Mowing your yard can be a tedious task, so leave this weekly chore to the Hamilton mow crew. Proper and sharp equipment is essential to making your lawn look the best in the neighborhood.
We can recommend a quality management program to keep your lawn looking green, lush, and free of annoying weeds. There’s an array of services that we recommend if you’re interested in a pristine lawn but it’s important to factor in budget. We can help guide you in choosing the most important ones to help cater to your lawn’s particular conditions. Click on the tabs below to learn more about each service that we can recommend for your lawn. It’s important to understand why we recommend each service and how each one contributes to the overall health of your lawn.
Water is perhaps the most important ingredient for a healthy lawn. With Cape Cod’s warm temperatures sustaining throughout the summer nights, without regular watering, it’s nearly impossible to keep your lawn looking green. Believe it or not, there’s a right way and a wrong way to water and Hamilton Tree and Landscape can teach you the proper way.
We can manage your project from start to finish. This often requires contracting other professionals to lend their expertise to the project such as an irrigation company. We will work closely with an irrigation company when installing your new system whether it be for a brand new lawn or an existing lawn.
A typical lawn management program of ours consists of 3 properly timed fertilizer applications annually. Some companies will recommend more applications, but our experience has shown that 3 applications is perfectly sufficient unless a lawn is showing signs of something called red thread. If a lawn is starving for nitrogen, we may recommend another properly timed application of fertilizer.
Each of our applications has additives that help with other potential lawn issues.
1st app: contains a pre-emergent broadleaf and crabgrass weed control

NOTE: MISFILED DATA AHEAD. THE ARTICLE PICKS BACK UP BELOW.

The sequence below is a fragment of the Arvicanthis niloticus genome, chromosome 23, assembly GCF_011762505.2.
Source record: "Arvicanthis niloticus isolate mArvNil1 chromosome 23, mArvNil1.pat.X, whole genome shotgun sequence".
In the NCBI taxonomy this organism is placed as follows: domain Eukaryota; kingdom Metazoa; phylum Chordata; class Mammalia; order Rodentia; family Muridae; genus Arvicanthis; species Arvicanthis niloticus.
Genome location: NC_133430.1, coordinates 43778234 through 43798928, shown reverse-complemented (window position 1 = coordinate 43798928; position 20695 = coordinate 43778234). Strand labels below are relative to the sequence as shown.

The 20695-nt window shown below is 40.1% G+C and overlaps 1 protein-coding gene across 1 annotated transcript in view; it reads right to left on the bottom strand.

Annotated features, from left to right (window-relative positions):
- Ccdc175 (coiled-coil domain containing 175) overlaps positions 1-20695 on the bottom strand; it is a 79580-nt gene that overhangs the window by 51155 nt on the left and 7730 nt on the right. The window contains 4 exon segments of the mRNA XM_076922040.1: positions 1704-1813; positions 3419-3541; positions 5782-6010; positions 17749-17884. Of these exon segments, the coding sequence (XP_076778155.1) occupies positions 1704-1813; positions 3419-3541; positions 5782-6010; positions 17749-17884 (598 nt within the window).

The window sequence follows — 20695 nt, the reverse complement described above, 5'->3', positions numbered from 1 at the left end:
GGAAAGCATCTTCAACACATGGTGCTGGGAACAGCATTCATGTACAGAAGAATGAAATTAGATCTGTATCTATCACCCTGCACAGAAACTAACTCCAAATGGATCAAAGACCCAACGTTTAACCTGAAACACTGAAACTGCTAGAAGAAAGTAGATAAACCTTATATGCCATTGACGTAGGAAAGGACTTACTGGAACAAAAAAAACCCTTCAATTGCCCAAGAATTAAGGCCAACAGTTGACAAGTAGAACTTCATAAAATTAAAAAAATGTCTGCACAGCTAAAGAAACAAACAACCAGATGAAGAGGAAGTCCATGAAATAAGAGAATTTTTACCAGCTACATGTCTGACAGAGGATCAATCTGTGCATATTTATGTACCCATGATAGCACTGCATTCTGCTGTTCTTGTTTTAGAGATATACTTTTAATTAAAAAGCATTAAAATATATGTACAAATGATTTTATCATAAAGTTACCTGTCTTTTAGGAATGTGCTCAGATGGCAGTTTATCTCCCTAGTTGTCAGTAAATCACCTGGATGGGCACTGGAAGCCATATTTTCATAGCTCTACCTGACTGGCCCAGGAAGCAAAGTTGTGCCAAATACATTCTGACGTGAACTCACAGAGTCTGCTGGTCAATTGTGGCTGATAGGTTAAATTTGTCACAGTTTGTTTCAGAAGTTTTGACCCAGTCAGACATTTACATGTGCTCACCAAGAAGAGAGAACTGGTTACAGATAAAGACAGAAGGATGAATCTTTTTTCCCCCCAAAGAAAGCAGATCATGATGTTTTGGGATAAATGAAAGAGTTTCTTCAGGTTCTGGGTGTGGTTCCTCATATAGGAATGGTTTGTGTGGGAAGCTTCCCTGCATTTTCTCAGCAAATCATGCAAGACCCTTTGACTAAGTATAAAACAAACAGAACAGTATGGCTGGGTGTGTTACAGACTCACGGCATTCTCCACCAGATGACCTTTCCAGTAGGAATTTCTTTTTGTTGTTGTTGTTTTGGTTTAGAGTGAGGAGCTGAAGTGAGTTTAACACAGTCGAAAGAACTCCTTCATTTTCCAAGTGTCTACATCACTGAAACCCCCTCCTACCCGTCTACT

2nd app: contains an insecticide that targets ants and grubs
3rd app: general fall fertilizer
Lime applications help to neutralize the acidity of the soil. Weeds and moss love soil that is very acidic and lime helps the soil to be more basic. Our management program consists of 2 properly timed lime applications. We may recommend additional applications or double doses if a lawn is especially mossy. Also, if soil is too acidic, fertilizer is not as effective. This is why it’s important to both applications and not just one or the other.
We recommend that lawns get aerated once a year. This is a service we typically perform in the fall, but it can also be done in the spring while grass is still dormant. Aerating is important for the following reasons:
1) It helps to reduce compaction in the soil to allow both fertilizer and lime to better penetrate and thus be more effective.
2) Reducing compaction also alleviates puddling and water runoff issues
3) It encourages better root development and penetration so that every grass plant on your lawn is that much stronger and healthier. It’s less resistant to damage and better able to draw water
Dethatching has some very similar benefits as aerating. You’ve probably heard that grass clippings can contribute to the overall health of a lawn. This is true; however, continued build-up of these grass clippings and other debris can start to cause issues. If a lawn has too much thatch, lawn applications such as lime, fertilizer, and grub control can not penetrate the soil in order to work their magic. Also, water and air, both essential ingredients for a healthy lawn, can not penetrate the soil if there is a layer of build-up. Moreover, moisture build-up with a lack of air flow is just a recipe for disaster as this can encourage pests and diseases to overtake your lawn. We use a machine that loosens a lot of the thatch and then we rake it all up. It sounds simple but it can be a laborious task – especially without a machine to assist! Ideally this service is performed once a year; however, we’ll be able to determine in the spring whether your lawn is in need of dethatching.